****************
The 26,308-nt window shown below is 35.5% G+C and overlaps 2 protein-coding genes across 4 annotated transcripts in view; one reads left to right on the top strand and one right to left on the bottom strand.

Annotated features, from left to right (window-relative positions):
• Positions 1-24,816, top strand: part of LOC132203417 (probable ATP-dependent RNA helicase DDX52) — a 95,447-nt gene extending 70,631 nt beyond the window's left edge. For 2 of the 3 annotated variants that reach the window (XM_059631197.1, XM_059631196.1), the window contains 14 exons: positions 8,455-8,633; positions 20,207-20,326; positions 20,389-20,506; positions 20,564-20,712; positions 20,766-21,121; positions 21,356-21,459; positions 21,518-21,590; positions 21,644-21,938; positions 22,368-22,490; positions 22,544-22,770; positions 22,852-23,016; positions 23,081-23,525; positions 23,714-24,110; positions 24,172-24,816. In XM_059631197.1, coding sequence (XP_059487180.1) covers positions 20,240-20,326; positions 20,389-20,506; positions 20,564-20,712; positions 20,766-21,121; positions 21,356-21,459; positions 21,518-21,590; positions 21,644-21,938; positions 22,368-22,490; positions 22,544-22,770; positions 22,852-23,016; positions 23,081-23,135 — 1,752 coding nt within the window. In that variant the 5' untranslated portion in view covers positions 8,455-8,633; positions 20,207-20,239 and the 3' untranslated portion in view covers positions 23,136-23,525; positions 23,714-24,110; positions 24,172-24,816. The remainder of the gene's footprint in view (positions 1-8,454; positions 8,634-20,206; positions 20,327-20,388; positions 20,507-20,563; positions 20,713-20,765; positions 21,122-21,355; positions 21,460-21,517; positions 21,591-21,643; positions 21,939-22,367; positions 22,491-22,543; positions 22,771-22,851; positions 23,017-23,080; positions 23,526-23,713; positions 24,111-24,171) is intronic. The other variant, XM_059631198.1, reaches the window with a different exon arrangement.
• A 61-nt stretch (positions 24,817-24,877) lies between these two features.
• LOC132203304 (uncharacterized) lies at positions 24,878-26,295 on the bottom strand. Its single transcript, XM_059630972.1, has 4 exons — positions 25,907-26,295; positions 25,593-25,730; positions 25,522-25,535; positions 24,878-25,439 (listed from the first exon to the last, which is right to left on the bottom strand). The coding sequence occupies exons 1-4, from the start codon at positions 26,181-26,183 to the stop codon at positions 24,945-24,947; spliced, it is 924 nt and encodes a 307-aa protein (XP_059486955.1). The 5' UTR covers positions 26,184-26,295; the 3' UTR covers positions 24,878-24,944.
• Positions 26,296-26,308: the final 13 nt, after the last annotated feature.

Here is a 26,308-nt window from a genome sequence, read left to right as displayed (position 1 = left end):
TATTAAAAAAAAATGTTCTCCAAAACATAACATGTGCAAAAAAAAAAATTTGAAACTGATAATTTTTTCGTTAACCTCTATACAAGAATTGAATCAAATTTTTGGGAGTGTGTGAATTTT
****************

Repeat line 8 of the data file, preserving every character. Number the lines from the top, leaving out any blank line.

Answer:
TATTAAAAAAAAATGTTCTCCAAAACATAACATGTGCAAAAAAAAAAATTTGAAACTGATAATTTTTTCGTTAACCTCTATACAAGAATTGAATCAAATTTTTGGGAGTGTGTGAATTTT